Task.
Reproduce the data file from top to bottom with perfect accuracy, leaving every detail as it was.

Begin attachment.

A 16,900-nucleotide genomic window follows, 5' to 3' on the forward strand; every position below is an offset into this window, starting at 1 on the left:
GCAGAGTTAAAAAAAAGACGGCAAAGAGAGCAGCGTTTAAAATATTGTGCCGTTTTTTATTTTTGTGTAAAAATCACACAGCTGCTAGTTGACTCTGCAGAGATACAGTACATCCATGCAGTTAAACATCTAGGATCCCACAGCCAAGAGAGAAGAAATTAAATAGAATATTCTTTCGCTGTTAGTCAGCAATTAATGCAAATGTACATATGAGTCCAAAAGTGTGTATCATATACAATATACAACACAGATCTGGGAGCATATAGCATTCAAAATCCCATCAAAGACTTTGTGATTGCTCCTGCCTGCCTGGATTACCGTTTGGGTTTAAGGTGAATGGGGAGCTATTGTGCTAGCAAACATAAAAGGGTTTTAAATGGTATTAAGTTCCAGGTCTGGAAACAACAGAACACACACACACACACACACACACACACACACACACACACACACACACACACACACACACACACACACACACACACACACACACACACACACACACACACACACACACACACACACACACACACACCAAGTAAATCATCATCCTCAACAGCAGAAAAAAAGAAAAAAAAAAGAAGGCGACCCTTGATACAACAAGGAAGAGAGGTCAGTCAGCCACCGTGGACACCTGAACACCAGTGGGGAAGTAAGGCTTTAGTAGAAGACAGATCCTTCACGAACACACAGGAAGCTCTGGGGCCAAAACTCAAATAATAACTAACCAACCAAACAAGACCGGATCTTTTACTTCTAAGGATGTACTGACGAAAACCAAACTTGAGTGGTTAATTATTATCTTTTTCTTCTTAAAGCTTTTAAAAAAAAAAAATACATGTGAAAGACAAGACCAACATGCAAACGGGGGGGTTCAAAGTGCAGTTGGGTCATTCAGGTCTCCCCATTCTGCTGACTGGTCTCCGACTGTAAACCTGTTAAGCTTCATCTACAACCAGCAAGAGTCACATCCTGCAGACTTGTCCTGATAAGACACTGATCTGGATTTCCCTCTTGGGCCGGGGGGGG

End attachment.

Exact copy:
A 16,900-nucleotide genomic window follows, 5' to 3' on the forward strand; every position below is an offset into this window, starting at 1 on the left:
GCAGAGTTAAAAAAAAGACGGCAAAGAGAGCAGCGTTTAAAATATTGTGCCGTTTTTTATTTTTGTGTAAAAATCACACAGCTGCTAGTTGACTCTGCAGAGATACAGTACATCCATGCAGTTAAACATCTAGGATCCCACAGCCAAGAGAGAAGAAATTAAATAGAATATTCTTTCGCTGTTAGTCAGCAATTAATGCAAATGTACATATGAGTCCAAAAGTGTGTATCATATACAATATACAACACAGATCTGGGAGCATATAGCATTCAAAATCCCATCAAAGACTTTGTGATTGCTCCTGCCTGCCTGGATTACCGTTTGGGTTTAAGGTGAATGGGGAGCTATTGTGCTAGCAAACATAAAAGGGTTTTAAATGGTATTAAGTTCCAGGTCTGGAAACAACAGAACACACACACACACACACACACACACACACACACACACACACACACACACACACACACACACACACACACACACACACACACACACACACACACACACACACACACACACACACACACACACACACCAAGTAAATCATCATCCTCAACAGCAGAAAAAAAGAAAAAAAAAAGAAGGCGACCCTTGATACAACAAGGAAGAGAGGTCAGTCAGCCACCGTGGACACCTGAACACCAGTGGGGAAGTAAGGCTTTAGTAGAAGACAGATCCTTCACGAACACACAGGAAGCTCTGGGGCCAAAACTCAAATAATAACTAACCAACCAAACAAGACCGGATCTTTTACTTCTAAGGATGTACTGACGAAAACCAAACTTGAGTGGTTAATTATTATCTTTTTCTTCTTAAAGCTTTTAAAAAAAAAAAATACATGTGAAAGACAAGACCAACATGCAAACGGGGGGGTTCAAAGTGCAGTTGGGTCATTCAGGTCTCCCCATTCTGCTGACTGGTCTCCGACTGTAAACCTGTTAAGCTTCATCTACAACCAGCAAGAGTCACATCCTGCAGACTTGTCCTGATAAGACACTGATCTGGATTTCCCTCTTGGGCCGGGGGGGG